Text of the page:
Other than man, nine-banded armadillos (Dasypus novemcinctus) of the south central United States are the only known highly endemic natural hosts of leprosy. Enzootic infection has occurred for at least 25 years but the origin, range, and risk or armadillo leprosy are not yet known. To clarify these issues, armadillos will be systematically sampled in 4 representative habitats in Louisiana and environmental conditions and population characteristics of the groups will be described. Prevalence of leprosy will be determined by histopathological examination and detection of antibodies to the apparently species-specific phenolic glycolipid-1 (PGL-1) antigen of Mycobacterium leprae. Prevalence rates will be compared between the groups to determine trends in the distribution of disease and indicate factors possibly important in the origin and transmission of enzootic infection. The likelihood that armadillos may serve as a vehicle in the spread of leprosy will be evaluated by examining trophically associated animals for signs of disease. The intensity of infection in representative habitats will be described for later projection and correlation with incidence of human disease. Leprosy indigenous and virgin areas will be examined, naive animals from Florida will be developed as possible epidemiologic sentinels by determining their compatibility in endemic habitats and evaluating their susceptibility to naturally-acquired leprosy infections. A better understand of leprosy in the armadillos will clarify issues of basic scientific importance and may develop these animals as useful models for leprosy research.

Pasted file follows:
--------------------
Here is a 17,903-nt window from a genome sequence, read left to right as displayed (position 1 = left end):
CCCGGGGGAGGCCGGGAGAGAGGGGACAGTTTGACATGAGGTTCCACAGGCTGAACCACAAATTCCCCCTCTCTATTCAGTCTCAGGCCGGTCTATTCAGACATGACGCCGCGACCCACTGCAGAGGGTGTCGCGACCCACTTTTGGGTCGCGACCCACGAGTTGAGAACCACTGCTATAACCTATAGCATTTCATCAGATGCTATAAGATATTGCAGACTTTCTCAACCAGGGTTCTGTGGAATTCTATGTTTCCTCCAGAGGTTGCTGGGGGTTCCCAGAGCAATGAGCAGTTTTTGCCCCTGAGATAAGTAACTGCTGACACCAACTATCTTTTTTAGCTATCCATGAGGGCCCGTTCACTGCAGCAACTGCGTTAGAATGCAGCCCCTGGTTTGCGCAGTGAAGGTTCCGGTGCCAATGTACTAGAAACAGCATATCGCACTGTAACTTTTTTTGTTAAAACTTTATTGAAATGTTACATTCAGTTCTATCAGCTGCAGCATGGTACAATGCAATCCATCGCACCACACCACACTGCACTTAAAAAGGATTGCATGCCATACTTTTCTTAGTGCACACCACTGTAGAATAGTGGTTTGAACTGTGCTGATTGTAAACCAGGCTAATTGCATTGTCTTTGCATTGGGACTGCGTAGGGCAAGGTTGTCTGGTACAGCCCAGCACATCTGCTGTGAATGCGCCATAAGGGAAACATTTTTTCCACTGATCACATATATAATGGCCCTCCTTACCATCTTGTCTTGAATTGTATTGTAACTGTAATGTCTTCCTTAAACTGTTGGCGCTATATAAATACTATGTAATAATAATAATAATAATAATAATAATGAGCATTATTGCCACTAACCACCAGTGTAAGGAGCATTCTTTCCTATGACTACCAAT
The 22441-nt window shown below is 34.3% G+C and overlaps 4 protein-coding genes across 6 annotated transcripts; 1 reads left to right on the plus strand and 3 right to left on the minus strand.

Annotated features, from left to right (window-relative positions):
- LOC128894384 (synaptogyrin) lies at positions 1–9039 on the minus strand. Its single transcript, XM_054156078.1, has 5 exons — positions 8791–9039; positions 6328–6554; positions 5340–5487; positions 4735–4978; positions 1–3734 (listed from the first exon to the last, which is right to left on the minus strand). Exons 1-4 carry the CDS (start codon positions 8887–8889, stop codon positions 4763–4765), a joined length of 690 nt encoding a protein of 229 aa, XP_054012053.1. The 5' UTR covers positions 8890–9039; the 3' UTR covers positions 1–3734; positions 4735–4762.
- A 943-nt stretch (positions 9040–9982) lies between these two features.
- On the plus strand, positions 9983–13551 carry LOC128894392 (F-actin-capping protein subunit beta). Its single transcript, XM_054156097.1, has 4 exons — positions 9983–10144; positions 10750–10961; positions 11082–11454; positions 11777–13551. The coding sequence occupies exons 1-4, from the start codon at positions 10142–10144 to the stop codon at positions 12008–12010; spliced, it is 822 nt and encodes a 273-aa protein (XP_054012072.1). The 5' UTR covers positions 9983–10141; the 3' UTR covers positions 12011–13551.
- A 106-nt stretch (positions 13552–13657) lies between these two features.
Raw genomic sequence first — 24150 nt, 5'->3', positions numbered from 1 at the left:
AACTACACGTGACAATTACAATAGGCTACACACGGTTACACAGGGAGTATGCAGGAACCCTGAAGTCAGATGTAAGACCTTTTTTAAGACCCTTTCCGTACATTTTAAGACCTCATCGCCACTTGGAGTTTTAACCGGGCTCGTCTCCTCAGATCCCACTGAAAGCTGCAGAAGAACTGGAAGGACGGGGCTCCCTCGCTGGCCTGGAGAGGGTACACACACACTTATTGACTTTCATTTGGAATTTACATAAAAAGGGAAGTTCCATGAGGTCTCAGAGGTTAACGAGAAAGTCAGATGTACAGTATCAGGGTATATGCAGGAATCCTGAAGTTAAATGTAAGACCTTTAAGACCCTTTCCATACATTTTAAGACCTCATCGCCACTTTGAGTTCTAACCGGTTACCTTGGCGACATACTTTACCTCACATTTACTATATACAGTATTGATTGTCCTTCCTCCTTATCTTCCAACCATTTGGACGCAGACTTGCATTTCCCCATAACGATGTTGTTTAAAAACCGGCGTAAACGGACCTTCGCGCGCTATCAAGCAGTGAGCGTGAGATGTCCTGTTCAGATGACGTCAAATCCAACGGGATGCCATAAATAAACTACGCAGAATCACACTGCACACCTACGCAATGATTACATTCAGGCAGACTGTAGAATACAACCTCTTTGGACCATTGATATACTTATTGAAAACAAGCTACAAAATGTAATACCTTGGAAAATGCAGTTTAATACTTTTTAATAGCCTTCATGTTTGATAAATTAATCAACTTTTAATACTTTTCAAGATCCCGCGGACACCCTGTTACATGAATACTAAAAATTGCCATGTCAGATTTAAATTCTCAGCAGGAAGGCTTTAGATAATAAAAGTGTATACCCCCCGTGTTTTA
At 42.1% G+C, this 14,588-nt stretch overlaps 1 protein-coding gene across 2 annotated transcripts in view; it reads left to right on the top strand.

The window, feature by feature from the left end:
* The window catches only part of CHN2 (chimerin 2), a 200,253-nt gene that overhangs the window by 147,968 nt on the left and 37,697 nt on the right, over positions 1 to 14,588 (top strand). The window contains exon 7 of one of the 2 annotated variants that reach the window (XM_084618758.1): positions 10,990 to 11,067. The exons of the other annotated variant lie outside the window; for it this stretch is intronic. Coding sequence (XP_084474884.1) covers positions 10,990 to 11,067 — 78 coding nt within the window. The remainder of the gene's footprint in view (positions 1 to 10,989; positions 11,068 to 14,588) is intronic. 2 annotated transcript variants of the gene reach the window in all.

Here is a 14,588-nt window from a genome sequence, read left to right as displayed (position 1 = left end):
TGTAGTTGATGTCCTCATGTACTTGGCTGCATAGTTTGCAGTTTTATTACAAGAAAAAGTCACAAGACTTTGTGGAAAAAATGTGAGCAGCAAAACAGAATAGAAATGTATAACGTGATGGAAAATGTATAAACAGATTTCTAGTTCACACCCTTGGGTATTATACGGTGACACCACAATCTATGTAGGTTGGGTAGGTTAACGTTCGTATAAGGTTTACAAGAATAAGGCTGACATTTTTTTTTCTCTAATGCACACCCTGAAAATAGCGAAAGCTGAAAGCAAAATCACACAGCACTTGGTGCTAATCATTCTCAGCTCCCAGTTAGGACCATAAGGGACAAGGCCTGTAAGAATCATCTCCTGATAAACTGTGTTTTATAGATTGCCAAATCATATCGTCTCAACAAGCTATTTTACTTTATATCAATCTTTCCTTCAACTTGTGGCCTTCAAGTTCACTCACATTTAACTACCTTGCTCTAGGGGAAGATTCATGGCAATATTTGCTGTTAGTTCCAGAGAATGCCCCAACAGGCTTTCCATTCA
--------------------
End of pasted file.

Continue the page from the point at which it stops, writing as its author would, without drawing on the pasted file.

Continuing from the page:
|Truman, R W; Kumaresan, J A; McDonough, C M et al. (1991) Seasonal and spatial trends in the detectability of leprosy in wild armadillos. Epidemiol Infect 106:549-60|
|Truman, R W; Job, C K; Hastings, R C (1990) Antibodies to the phenolic glycolipid-1 antigen for epidemiologic investigations of enzootic leprosy in armadillos (Dasypus novemcinctus). Lepr Rev 61:19-24|